Date of Award


Degree Type


Degree Name

Master of Science in Nutrition and Food Science


Nutrition and Food Sciences

First Advisor

Alison Tovar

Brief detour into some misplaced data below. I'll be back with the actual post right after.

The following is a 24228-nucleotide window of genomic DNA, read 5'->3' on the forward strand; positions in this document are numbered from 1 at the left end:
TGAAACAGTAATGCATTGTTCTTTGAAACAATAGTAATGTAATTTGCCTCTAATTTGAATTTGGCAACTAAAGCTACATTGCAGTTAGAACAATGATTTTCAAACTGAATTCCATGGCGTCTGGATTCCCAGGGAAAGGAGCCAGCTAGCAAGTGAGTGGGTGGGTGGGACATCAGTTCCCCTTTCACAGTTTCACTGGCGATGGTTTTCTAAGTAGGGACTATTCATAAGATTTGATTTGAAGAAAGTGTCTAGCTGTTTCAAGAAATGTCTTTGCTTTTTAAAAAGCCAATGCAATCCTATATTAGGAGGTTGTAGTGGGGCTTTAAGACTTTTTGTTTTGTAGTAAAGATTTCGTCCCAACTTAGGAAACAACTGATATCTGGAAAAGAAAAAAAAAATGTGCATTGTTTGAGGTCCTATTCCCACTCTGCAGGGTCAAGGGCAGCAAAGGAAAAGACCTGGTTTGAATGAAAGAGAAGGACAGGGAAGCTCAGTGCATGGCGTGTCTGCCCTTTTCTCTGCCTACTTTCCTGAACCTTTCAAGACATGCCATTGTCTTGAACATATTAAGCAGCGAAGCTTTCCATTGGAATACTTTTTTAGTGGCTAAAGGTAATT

Statement of the Problem: Exposing preschool aged children to a variety of healthy food is essential for the development of healthy eating patterns. Therefore, ensuring healthy environments are necessary. This includes Family Childcare Homes (FCCH), a specific type of childcare in which non-relative providers care for the children in their own home. Unfortunately, during childcare, children are not meeting recommendations for fruits, vegetables, whole grains and low-fat milk; and on the contrary, are consuming too many sugar-sweetened beverages, fruit juice and energy-dense snacks. Most studies have been conducted in childcare centers, and even though FCCH provide care for nearly 2 million preschoolers, studies exploring what children are consuming in FCCH are limited. In addition, FCCH providers are often ethnically diverse; including Latino providers, which are expected to increase due to demographic changes. Previous studies have shown that the providers’ Latino culture influences the foods they serve; however, differences in foods offered by Latino and non-Latino providers in the FCCH have been unexplored. The aim of this study was to identify and describe the food sources that contribute to food group intake in preschool children attending FCCH in Rhode Island, and to examine differences by provider ethnicity. Methods: Baseline data (n=120 FCCH and n=370 children) from Healthy Start, a cluster-randomized trial, were used. Providers were classified as Latino or non-Latino according to their answer to the question referent to ethnicity on the demographics survey completed. Information about foods and beverages consumed by the children was collected using the Dietary Observation in Child Care technique; observations were done twice, either on consecutive or non-consecutive days. The Nutrition Data System for Research food group classification was used to define food groups and sources. A home-level analysis was conducted to determine the children’s food group intake, this was then averaged overall and by the provider’s ethnicity. The contribution of each food source to its respective major food group was calculated as a proportion, using ratio of means. Differences in mean ratios between Latino and non-Latino providers were tested with ANOVA and ANCOVA (p<0.05) and Bonferroni adjustments were made for multiple comparisons. Summary of results: The analysis included 120 FCCH providers, all female, 67.5% were Latino, with mean age of 48.9 ± 9.0 years; and 370 preschool children, 57.6% were Latino, mean age of 3.4 ± 0.9 years. There is room for improvement in the foods consumed at the FCCH, specifically regarding fruit juice, refined grains and dark-green vegetables. Juice contributed the highest proportion of fruits consumed (0.85 ± 0.24) across all FCCH, and most vegetables consumed were non-starchy (0.61 ± 0.34). Of the total dairy consumed, nearly, three-fourths was low-fat (0.71 ± 0.30), and most milk/yogurt was unsweetened (0.85 ± 0.20). Of the total grains, three fourths of the servings consumed were refined (0.75 ± 0.22). The major contributor to the fats group were vegetable oils (0.89 ± 0.20). Syrup and jelly contributed more than half (0.50 ± 0.41) to the total sweets consumed. Foods sources differed by the provider ethnicity. Children in non-Latino vs Latino FCCH consumed a significantly higher proportion of fruit juice (0.90 ± 0.16 vs 0.82 ± 0.26, p<0.0001), animal fats (0.37 ± 0.36 vs 0.11 ± 0.20, p<0.0001) and a lower proportion of legumes (0.05 ± 0.19 vs 0.33 ± 0.31, p<0.0001). Children attending Latino vs. non-Latino FCCH consumed a lower proportion of non-starchy vegetables (0.52 ± 0.34 vs 0.82 ±0.24, p<0.0001), low-fat dairy (0.68 ± 0.31 vs 0.77 ± 0.24, p<0.0001), and nuts and seeds (0.05 ± 0.13 vs 0.21 ± 0.34, p=0.0020). These differences suggest that Latino and non-Latino FCCH could benefit from tailored recommendations. Findings support that the ethnicity of the provider influences the foods offered in the FCCH and highlight the importance of addressing cultural differences.



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